1926 Oakland

An unusually extreme example for its vintage is the illustration in a Nash ad from 1934. It looks obviously wrong -- too low, too long and too swoopy.

Illustration of a 1934 Nash

Compare it to this photo of the actual car. (Apologies for the poor quality; it was the only one I could locate, but it gives you an idea as to the car's actual proportions. By the way, the man standing to the left is Charlie Nash himself.)

Actual 1934 Nash

Besides shrinking drivers and passengers, cars in ads were sometimes crammed to the gills with people -- see the ad for the 1938 Chrysler. This was to persuade folks with large families that the whole gang could be accommodated. Unfortunately, this is borderline deception.

1938 Chrysler

Until about 1950, cars tended to be narrow; check the size of garages and garage doors for houses built before then. Back seats could comfortably hold two people and a third could be squeezed in if all three weren't too heavy. Front seats were essentially restricted to two people because gear-shift levers were placed on the floor atop the drive-line in those days; a passenger in the middle would have the lever between his feet and the driver elbowing him whenever shifting was required.

In the late '30s gear-shift levers were moved to the steering column, thereby accommodating a (slender) third passenger. Another people-trick for photographic ads was to hire small models and position them flat against the doors. This created the illusion of a large, wide car.

High Tide of Distortion

To me, the golden age of automobile ad illustration distortion was the late 1940s and early '50s. Let's start with a 1947 Mercury ad featuring very mild distortion in that the rear of the car appears to be bent outwards slightly.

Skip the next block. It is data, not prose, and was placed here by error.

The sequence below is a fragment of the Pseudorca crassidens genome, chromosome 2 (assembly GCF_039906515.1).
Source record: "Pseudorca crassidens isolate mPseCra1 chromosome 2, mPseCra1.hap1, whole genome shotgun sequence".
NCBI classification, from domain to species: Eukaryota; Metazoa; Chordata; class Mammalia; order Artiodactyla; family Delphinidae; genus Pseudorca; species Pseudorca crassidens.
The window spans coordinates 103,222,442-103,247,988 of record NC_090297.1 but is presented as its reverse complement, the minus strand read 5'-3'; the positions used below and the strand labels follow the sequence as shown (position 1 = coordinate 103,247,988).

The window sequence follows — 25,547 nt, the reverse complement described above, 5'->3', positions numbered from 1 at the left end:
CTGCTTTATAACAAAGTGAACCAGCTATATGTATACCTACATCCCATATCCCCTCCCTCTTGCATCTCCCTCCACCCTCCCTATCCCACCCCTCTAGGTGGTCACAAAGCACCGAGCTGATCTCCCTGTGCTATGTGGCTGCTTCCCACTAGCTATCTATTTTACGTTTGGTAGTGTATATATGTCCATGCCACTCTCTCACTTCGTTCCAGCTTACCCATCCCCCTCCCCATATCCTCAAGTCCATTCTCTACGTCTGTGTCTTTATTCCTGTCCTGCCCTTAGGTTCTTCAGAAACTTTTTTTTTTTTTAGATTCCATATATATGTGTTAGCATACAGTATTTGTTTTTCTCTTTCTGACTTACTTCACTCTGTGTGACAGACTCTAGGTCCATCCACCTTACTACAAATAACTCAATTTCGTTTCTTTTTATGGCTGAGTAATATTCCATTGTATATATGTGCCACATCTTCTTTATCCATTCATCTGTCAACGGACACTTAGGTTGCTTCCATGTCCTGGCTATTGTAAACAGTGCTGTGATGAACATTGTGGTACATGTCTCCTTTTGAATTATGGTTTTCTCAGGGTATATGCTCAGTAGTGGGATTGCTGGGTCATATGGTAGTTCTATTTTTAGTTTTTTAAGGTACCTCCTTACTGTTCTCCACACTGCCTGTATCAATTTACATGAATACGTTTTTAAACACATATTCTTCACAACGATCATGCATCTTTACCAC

1947 Mercury

I've noticed several cases of this and guess that the idea was to give viewers a better idea regarding how the car was trimmed. Another explanation is poor draftsmanship, but that doesn't hold for this ad because it was probably painted by Fitzpatrick, who certainly knew exactly what he was doing.

Next are two ads for Hudsons. The first ad has a rather flattened 1947 model which was a heavily facelifted body dating back well into the Thirties.

1947 Hudson

Next is a 1949 ad showing the famous (at the time) "step-down" Hudson introduced for the 1948 model year.

1949 Hudson ad

These Hudsons actually were long, low and wide as is attested by this photo of a '49 Hudson.

1949 Hudson

Nevertheless, the illustrated Hudson has exaggerated proportions. This puzzles me; I can see why they messed with the tall, narrow '47 car, but the '49 ad was unnecessary lily-guiding, in my opinion.

An example of gross distortion is an ad for the 1952 Chrysler -- compare it to a photo of a Chrysler of the same year (it's a 2-door hardtop coupe, probably a few inches shorter than a 4-door sedan, but it still ought to illustrate how much distortion was in the ad).

Ad for 1952 Chrysler

Actual 1952 Chrysler

For reasons I won't go into now, the first post-war Chrysler Corporation re-design yielded a tall, rather squared-off body that compared unfavorably with sleeker offerings from General Motors, Hudson, Studebaker, Mercury and other competitors. By 1952, sales for all Chrysler brands (Plymouth, Dodge, DeSoto and Chrysler) were suffering and this advertisement apparently was an attempt to convince potential buyers to not believe their lyin' eyes when they saw Chrysler products on the street.